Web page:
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3 Ways to Have Better Staff Meetings

By William Peacock, Esq. | Last updated on

What's your typical meeting like?

Partner walks in, sits at the head of the table, and runs the circus. Associates sit quietly at the end of the table, trying to remain attentive, but they have memos due by 3:00 p.m. to the same partner that is talking about last Sunday's golf game.

Meanwhile, Jimmy is teleconferencing in from home, where he's caring for a sick puppy. Unfortunately, he didn't mute his phone and we all have to hear the dog vomiting and whimpering.

Stop wasting billable time. Fix your meetings.

Don't Have a Meeting

Do you have meetings where an email or informal face-to-face conversation will do?

Do you really need to have a meeting on the impending due date for motions in that Sixth Circuit appeal, or can you send an email? Better yet, can you walk to your associate's desk and talk to her about it?

Or perhaps, you have regularly-scheduled meetings, even when there is nothing to talk about.

Regular meetings can be a good thing, and can give the introverts amongst your staff the opportunity to express themselves. But with all the work you have to do, it might be worth reevaluating the frequency and necessity of a regular meeting. Maybe instead of daily, you go weekly.

Kill Conference Calls (if Possible)

Nuff said. Overlapping voices, dropped calls, echoes, barking dogs, people doing dishes during the presentation, annoying chiming noises, and the mute button are just some of the things that can go wrong with telephone-based conference calls.

In person trumps phones. If that's not possible, try a Google Hangout (for group chats) and Skype or WebRTC (for one-to-one conversations). At least with a video, the person on the other end will be paying attention.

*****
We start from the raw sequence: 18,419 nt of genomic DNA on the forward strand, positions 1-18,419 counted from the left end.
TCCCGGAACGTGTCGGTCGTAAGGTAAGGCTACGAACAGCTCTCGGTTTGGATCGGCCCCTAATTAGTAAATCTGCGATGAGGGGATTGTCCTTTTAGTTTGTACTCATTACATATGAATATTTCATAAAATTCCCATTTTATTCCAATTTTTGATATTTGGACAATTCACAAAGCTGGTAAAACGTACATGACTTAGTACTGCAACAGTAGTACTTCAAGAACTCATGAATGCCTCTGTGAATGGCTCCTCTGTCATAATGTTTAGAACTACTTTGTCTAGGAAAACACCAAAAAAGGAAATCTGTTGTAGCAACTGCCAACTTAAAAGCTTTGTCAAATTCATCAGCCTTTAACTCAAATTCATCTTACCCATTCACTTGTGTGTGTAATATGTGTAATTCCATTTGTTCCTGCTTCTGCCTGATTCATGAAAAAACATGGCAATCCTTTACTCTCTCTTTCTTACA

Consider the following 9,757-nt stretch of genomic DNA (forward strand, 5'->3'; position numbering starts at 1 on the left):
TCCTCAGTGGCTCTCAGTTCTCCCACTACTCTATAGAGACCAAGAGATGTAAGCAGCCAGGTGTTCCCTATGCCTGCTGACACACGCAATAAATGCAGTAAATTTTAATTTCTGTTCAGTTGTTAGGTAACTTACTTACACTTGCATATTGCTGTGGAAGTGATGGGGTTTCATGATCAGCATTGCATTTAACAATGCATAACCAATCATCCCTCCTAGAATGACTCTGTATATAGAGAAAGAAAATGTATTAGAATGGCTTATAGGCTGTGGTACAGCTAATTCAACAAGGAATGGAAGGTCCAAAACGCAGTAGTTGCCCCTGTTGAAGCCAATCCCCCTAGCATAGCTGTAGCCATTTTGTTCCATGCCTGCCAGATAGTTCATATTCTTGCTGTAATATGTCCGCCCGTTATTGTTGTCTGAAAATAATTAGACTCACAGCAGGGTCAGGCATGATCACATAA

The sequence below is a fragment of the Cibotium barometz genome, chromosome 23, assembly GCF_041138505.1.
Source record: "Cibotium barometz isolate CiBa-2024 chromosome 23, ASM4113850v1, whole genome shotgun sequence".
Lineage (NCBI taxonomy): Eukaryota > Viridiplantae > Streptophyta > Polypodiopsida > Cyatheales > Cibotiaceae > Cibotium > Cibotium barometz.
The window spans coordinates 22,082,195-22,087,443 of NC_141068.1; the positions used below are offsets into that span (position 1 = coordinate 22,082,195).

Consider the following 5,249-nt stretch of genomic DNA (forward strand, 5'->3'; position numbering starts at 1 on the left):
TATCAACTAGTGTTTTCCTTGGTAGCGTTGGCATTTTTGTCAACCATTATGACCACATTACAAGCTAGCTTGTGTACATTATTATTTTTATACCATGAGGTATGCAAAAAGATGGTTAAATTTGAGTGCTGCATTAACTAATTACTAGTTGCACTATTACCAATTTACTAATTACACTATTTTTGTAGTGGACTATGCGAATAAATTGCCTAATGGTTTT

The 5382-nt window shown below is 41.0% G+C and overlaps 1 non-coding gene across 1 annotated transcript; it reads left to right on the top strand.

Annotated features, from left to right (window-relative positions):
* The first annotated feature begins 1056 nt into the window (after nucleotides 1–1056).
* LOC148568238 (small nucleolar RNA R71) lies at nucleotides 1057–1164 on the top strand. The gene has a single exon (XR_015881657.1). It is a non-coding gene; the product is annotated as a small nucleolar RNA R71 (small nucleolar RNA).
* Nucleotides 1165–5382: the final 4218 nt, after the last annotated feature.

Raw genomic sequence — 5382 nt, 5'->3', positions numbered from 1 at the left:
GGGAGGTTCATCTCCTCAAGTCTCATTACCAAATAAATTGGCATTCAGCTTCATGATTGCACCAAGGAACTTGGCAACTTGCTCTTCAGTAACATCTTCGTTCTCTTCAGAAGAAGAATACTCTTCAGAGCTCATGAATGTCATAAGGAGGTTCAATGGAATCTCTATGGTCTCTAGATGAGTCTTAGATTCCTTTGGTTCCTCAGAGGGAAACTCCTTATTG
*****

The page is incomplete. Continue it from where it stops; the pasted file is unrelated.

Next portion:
Standup Meetings and/or Scrums

This tip comes from a colleague: try a stand-up meeting.

One study of 111 five-person groups found that sit-down meetings were 34 percent longer [PDF] than stand-up meetings, yet the sit-down meetings produced no better decisions than stand-up meetings.

Perhaps that study is the reason why software companies have widely employed the Daily Scrum meeting, a time-limited stand-up meeting where the core members of the team answer three questions:

  • What have you done since yesterday?
  • What are you planning to do today?
  • Any impediments/stumbling blocks? (Solutions are discussed after the meeting, to keep things on-track.)

The idea sounds hokey at first, but it could prove to be useful in law firm meetings where the team is balancing deadlines in multiple cases. It keeps everyone up-to-date on all cases, gives team members opportunities to ask for help, and is a great alternative to the traditional sit-down meeting where a partner rambles for forty minutes while the associates sit terrified, thinking about the work sitting on their desks.

How does your firm handle staff meetings? Share your tips with us on Facebook.

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